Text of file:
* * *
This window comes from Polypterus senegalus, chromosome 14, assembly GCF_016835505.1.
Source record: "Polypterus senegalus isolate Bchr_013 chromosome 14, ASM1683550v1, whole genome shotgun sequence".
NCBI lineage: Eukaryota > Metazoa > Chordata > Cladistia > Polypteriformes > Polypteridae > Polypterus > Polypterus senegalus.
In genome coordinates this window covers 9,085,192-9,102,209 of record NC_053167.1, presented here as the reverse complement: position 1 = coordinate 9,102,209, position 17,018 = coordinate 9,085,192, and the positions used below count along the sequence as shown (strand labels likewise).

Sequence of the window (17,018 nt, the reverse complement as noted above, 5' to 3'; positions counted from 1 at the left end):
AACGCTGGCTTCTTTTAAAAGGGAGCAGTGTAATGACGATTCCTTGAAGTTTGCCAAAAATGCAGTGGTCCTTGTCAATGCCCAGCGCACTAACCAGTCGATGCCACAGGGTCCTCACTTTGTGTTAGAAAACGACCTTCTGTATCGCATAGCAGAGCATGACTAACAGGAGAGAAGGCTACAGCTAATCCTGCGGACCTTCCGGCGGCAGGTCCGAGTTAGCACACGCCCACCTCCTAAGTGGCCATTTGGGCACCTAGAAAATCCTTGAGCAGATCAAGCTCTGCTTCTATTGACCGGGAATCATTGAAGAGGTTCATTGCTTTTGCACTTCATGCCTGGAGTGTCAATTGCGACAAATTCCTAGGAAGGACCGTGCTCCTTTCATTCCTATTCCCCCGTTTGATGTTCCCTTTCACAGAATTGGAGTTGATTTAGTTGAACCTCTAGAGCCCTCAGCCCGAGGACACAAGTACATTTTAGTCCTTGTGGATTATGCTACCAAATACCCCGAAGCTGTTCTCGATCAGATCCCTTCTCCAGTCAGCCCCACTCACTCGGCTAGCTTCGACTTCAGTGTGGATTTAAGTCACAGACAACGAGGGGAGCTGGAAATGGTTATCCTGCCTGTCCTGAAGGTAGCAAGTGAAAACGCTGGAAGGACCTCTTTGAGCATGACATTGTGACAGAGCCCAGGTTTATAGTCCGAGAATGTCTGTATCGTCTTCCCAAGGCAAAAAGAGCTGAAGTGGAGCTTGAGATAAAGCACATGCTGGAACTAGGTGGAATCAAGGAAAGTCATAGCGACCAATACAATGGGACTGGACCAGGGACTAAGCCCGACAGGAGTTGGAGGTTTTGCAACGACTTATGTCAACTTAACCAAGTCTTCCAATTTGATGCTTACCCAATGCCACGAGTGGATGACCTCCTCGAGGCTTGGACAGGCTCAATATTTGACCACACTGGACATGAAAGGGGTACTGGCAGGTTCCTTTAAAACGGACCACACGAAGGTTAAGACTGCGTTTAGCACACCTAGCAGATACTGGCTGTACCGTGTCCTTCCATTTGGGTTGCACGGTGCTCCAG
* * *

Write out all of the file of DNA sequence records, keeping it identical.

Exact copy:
This window comes from Polypterus senegalus, chromosome 14, assembly GCF_016835505.1.
Source record: "Polypterus senegalus isolate Bchr_013 chromosome 14, ASM1683550v1, whole genome shotgun sequence".
NCBI lineage: Eukaryota > Metazoa > Chordata > Cladistia > Polypteriformes > Polypteridae > Polypterus > Polypterus senegalus.
In genome coordinates this window covers 9,085,192-9,102,209 of record NC_053167.1, presented here as the reverse complement: position 1 = coordinate 9,102,209, position 17,018 = coordinate 9,085,192, and the positions used below count along the sequence as shown (strand labels likewise).

Sequence of the window (17,018 nt, the reverse complement as noted above, 5' to 3'; positions counted from 1 at the left end):
AACGCTGGCTTCTTTTAAAAGGGAGCAGTGTAATGACGATTCCTTGAAGTTTGCCAAAAATGCAGTGGTCCTTGTCAATGCCCAGCGCACTAACCAGTCGATGCCACAGGGTCCTCACTTTGTGTTAGAAAACGACCTTCTGTATCGCATAGCAGAGCATGACTAACAGGAGAGAAGGCTACAGCTAATCCTGCGGACCTTCCGGCGGCAGGTCCGAGTTAGCACACGCCCACCTCCTAAGTGGCCATTTGGGCACCTAGAAAATCCTTGAGCAGATCAAGCTCTGCTTCTATTGACCGGGAATCATTGAAGAGGTTCATTGCTTTTGCACTTCATGCCTGGAGTGTCAATTGCGACAAATTCCTAGGAAGGACCGTGCTCCTTTCATTCCTATTCCCCCGTTTGATGTTCCCTTTCACAGAATTGGAGTTGATTTAGTTGAACCTCTAGAGCCCTCAGCCCGAGGACACAAGTACATTTTAGTCCTTGTGGATTATGCTACCAAATACCCCGAAGCTGTTCTCGATCAGATCCCTTCTCCAGTCAGCCCCACTCACTCGGCTAGCTTCGACTTCAGTGTGGATTTAAGTCACAGACAACGAGGGGAGCTGGAAATGGTTATCCTGCCTGTCCTGAAGGTAGCAAGTGAAAACGCTGGAAGGACCTCTTTGAGCATGACATTGTGACAGAGCCCAGGTTTATAGTCCGAGAATGTCTGTATCGTCTTCCCAAGGCAAAAAGAGCTGAAGTGGAGCTTGAGATAAAGCACATGCTGGAACTAGGTGGAATCAAGGAAAGTCATAGCGACCAATACAATGGGACTGGACCAGGGACTAAGCCCGACAGGAGTTGGAGGTTTTGCAACGACTTATGTCAACTTAACCAAGTCTTCCAATTTGATGCTTACCCAATGCCACGAGTGGATGACCTCCTCGAGGCTTGGACAGGCTCAATATTTGACCACACTGGACATGAAAGGGGTACTGGCAGGTTCCTTTAAAACGGACCACACGAAGGTTAAGACTGCGTTTAGCACACCTAGCAGATACTGGCTGTACCGTGTCCTTCCATTTGGGTTGCACGGTGCTCCAG